Word from the Pastor

September 26, 2021

Among other things, our Gospel this weekend addresses the topic of distractions to the Christian life, things that divide our commitment to Christ, and those things that get in the way of us being heaven bound. Implied in this account, if not already abundantly clear, is our need to change, to get serious about embracing the motivations of Jesus, to have hope, and to persevere in our walk with Christ.

A priest friend of mine from New York, once said, "to pray is to change. And if I am not serious about changing, then I will stop praying." He is so right! If we do not pray, if our lives are not fully what they are capable of being, animated by the fruit of prayer, what can we possibly offer the Church in Christ? How can we be what we are created to be? When we pray with sincerity we change; we become more Christ-like. We become animated by Christ himself. When we meet God, we gain the courage to no longer live the same way. After all, where is a disciple of the Lord meant to go for direction, purpose and meaning? “You alone, Lord, have the words of eternal life." God alone removes our illusions. Prayer uproots us, therefore; it changes us, or else we are probably praying to ourselves! Perseverance in prayer is a sine qua non. For the follower of Christ, it is a must! Willingness to embrace conversion and change is a pre-requisite to the full-flowering of the Christian life. It is the process of disenchantment with our illusions. Prayer facilitates this process and helps us get rid of the distractions, and the things that get in the way of being heaven bound.

Prayer helps us to embrace the motivations of Jesus. As we see in his own earthly life, at every significant juncture (for example, in the desert as he began his ministry, before the selection of the apostles, and at Gethsemane, just to name a few), Jesus prayed! His grounding in his relationship with his Heavenly Father was always his highest priority. As such, as we seek to strengthen our focus on the matter at hand, and not live distracted lives, we must pray, do the will of the Father, and put ourselves on the back burner, so as to serve. As Saint John Vianney once said, "when tempted to lose hope, I have only one resource: i.e. to throw myself at the foot of the tabernacle, like a little dog at the foot of its master." "There are no plains in the spiritual life," said Archbishop Fulton Sheen, "there are only hills and valleys, and the key to growth in holiness is not to lose hope." And prayer certainly facilitates the growth of hope in our hearts.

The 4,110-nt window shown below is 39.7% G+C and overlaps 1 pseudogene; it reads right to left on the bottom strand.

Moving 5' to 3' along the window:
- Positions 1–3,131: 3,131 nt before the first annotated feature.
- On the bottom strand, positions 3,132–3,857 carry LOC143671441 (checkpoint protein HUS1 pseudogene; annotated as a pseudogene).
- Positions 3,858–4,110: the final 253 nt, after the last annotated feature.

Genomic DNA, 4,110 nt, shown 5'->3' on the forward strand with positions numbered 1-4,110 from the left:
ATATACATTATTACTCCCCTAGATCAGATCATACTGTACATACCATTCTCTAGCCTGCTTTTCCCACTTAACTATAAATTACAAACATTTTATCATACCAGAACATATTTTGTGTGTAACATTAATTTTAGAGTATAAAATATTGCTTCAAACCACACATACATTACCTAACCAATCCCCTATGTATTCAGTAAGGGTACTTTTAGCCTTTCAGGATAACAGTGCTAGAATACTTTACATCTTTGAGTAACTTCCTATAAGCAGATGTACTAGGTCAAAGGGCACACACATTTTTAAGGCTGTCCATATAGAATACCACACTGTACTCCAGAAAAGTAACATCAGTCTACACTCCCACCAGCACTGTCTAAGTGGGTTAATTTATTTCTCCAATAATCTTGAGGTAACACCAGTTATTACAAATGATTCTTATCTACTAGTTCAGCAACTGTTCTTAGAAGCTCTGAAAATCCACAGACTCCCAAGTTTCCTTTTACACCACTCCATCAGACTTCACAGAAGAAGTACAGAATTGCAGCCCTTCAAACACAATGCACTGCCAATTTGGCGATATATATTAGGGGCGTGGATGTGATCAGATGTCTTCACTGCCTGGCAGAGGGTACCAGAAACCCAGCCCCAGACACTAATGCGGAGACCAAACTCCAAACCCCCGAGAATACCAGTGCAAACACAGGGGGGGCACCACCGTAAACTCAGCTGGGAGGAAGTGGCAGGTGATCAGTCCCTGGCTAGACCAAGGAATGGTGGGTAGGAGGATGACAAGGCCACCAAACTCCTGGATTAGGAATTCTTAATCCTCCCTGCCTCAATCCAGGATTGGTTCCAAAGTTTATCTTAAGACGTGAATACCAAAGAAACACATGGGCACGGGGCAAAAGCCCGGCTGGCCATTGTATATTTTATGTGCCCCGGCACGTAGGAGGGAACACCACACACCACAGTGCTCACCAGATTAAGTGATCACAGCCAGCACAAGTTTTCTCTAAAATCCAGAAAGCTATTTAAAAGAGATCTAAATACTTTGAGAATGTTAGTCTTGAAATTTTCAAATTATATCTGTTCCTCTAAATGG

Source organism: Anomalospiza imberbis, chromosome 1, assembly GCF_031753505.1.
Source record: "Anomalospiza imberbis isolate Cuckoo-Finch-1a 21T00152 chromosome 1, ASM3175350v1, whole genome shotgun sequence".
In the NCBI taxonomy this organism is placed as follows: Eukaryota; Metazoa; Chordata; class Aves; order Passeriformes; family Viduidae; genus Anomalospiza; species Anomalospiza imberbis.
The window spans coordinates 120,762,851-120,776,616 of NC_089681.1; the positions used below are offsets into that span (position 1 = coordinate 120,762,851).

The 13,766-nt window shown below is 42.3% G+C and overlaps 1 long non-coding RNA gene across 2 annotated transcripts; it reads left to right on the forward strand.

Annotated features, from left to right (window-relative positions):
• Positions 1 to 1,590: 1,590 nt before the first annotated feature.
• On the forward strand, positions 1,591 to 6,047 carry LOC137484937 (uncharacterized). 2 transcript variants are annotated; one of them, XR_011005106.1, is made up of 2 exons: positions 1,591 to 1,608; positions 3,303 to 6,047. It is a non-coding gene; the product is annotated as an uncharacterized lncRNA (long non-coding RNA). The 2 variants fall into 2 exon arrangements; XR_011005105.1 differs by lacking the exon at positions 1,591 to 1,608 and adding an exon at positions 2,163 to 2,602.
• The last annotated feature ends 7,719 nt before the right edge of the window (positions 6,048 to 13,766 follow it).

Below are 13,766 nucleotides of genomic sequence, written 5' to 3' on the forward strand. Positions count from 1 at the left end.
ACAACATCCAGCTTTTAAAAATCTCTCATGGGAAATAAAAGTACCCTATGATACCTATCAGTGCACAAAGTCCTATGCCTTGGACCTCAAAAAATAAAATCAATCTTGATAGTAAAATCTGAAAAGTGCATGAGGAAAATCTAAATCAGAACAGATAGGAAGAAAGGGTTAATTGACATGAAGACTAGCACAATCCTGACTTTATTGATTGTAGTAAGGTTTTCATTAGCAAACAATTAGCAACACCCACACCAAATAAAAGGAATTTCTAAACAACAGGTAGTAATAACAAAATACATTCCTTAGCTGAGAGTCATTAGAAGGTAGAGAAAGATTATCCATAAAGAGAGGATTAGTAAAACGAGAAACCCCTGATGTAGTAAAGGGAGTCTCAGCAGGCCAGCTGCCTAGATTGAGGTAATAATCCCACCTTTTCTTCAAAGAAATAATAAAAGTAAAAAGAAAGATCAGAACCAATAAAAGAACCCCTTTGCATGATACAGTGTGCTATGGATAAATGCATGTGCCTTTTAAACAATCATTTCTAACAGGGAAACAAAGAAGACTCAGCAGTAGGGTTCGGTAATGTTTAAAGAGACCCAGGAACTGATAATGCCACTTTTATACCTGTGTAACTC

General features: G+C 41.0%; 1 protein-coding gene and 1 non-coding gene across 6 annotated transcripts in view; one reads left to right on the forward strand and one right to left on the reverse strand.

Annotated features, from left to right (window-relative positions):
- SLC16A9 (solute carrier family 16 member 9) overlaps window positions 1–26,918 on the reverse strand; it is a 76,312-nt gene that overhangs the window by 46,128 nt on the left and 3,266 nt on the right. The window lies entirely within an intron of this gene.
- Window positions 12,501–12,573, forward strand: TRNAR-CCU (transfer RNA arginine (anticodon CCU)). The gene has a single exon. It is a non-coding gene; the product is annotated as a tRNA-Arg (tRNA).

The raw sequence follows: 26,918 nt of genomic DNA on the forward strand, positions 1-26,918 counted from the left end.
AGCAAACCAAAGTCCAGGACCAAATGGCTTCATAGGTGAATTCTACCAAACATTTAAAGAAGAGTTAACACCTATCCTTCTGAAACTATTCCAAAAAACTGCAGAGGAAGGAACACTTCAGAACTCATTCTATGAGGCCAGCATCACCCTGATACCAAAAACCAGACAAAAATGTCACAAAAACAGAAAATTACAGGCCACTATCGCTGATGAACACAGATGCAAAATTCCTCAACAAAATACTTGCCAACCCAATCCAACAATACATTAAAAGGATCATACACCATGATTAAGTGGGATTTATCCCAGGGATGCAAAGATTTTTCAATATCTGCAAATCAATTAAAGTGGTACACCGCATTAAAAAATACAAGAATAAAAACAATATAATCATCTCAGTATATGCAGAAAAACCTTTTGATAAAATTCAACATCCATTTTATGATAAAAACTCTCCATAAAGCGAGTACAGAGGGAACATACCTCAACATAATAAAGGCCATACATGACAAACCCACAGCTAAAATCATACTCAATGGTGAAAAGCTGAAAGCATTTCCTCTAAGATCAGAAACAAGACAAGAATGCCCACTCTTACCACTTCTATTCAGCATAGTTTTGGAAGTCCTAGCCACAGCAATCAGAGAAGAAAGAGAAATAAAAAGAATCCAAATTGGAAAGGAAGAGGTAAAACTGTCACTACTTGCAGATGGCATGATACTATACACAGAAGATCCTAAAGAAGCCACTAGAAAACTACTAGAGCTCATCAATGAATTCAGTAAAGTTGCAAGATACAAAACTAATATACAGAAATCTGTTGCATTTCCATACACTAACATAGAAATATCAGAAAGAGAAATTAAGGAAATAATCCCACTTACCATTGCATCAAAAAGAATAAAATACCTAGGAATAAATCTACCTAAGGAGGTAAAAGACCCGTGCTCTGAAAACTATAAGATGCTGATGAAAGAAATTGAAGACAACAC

When having difficulties in prayer, Cardinal Dolan of New York recommends buckling down with hope and trust. We should "hope that God is listening; hope that he is there when it seems that he has abandoned us; trust that our prayer is producing some invisible fruit, when all visible signs of success are not there." Even to hope that "wasting time with the Lord," as Thomas Merton defined prayer, "is actually more productive than getting some practical work done." Indeed, spending time with Jesus, the Beloved, in prayer is what helps us to hone in our true focus, and to get rid of the things that get in the way. Every day should find us spending a chunk of time with our Lord, the Divine Lover, talking to him, listening to him. Saint Therese has given us salient insights as well. She once said, "I was not satisfied and could not find peace. Yet, love is surely the best path leading to God. Love appeared to me to be the hinge of my vocation."

Prayer: we can't grow in love with Jesus without it. It is the formula which heals our divisions of heart, helps us to change and become more Christ-like, and helps us to persevere on the path which is heaven bound. If we are currently not praying, now is a great time to change and strengthen our commitment to Christ.

Father Davis